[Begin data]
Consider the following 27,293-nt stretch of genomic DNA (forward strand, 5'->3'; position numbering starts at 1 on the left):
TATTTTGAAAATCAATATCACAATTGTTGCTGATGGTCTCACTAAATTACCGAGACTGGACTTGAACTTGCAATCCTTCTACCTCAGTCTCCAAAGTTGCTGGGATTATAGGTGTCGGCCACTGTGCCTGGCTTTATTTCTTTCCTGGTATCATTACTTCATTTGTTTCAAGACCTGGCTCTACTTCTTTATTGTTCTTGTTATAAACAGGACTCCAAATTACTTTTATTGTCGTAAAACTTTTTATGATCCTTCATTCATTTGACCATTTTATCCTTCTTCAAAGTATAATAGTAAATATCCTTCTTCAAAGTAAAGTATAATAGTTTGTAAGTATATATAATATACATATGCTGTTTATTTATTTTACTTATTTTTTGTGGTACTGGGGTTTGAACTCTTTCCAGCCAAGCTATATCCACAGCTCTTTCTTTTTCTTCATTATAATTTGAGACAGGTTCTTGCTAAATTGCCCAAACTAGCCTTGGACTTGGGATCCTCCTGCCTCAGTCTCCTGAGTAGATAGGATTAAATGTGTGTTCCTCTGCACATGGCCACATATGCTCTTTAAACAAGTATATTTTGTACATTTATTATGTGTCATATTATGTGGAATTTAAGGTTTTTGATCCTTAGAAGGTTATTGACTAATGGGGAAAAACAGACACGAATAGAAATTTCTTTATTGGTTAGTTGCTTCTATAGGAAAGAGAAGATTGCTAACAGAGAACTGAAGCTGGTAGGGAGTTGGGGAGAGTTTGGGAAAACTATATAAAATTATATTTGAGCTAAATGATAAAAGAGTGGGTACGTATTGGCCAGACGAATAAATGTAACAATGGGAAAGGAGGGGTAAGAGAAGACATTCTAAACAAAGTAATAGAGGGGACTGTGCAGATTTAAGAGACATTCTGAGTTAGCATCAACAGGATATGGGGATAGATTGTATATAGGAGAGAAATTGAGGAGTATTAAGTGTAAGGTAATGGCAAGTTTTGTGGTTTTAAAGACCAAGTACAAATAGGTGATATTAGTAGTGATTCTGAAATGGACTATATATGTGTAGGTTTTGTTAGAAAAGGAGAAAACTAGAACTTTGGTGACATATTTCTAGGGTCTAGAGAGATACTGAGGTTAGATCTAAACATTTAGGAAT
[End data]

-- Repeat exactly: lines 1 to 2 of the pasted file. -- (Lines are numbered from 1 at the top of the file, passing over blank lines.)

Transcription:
Consider the following 27,293-nt stretch of genomic DNA (forward strand, 5'->3'; position numbering starts at 1 on the left):
TATTTTGAAAATCAATATCACAATTGTTGCTGATGGTCTCACTAAATTACCGAGACTGGACTTGAACTTGCAATCCTTCTACCTCAGTCTCCAAAGTTGCTGGGATTATAGGTGTCGGCCACTGTGCCTGGCTTTATTTCTTTCCTGGTATCATTACTTCATTTGTTTCAAGACCTGGCTCTACTTCTTTATTGTTCTTGTTATAAACAGGACTCCAAATTACTTTTATTGTCGTAAAACTTTTTATGATCCTTCATTCATTTGACCATTTTATCCTTCTTCAAAGTATAATAGTAAATATCCTTCTTCAAAGTAAAGTATAATAGTTTGTAAGTATATATAATATACATATGCTGTTTATTTATTTTACTTATTTTTTGTGGTACTGGGGTTTGAACTCTTTCCAGCCAAGCTATATCCACAGCTCTTTCTTTTTCTTCATTATAATTTGAGACAGGTTCTTGCTAAATTGCCCAAACTAGCCTTGGACTTGGGATCCTCCTGCCTCAGTCTCCTGAGTAGATAGGATTAAATGTGTGTTCCTCTGCACATGGCCACATATGCTCTTTAAACAAGTATATTTTGTACATTTATTATGTGTCATATTATGTGGAATTTAAGGTTTTTGATCCTTAGAAGGTTATTGACTAATGGGGAAAAACAGACACGAATAGAAATTTCTTTATTGGTTAGTTGCTTCTATAGGAAAGAGAAGATTGCTAACAGAGAACTGAAGCTGGTAGGGAGTTGGGGAGAGTTTGGGAAAACTATATAAAATTATATTTGAGCTAAATGATAAAAGAGTGGGTACGTATTGGCCAGACGAATAAATGTAACAATGGGAAAGGAGGGGTAAGAGAAGACATTCTAAACAAAGTAATAGAGGGGACTGTGCAGATTTAAGAGACATTCTGAGTTAGCATCAACAGGATATGGGGATAGATTGTATATAGGAGAGAAATTGAGGAGTATTAAGTGTAAGGTAATGGCAAGTTTTGTGGTTTTAAAGACCAAGTACAAATAGGTGATATTAGTAGTGATTCTGAAATGGACTATATATGTGTAGGTTTTGTTAGAAAAGGAGAAAACTAGAACTTTGGTGACATATTTCTAGGGTCTAGAGAGATACTGAGGTTAGATCTAAACATTTAGGAAT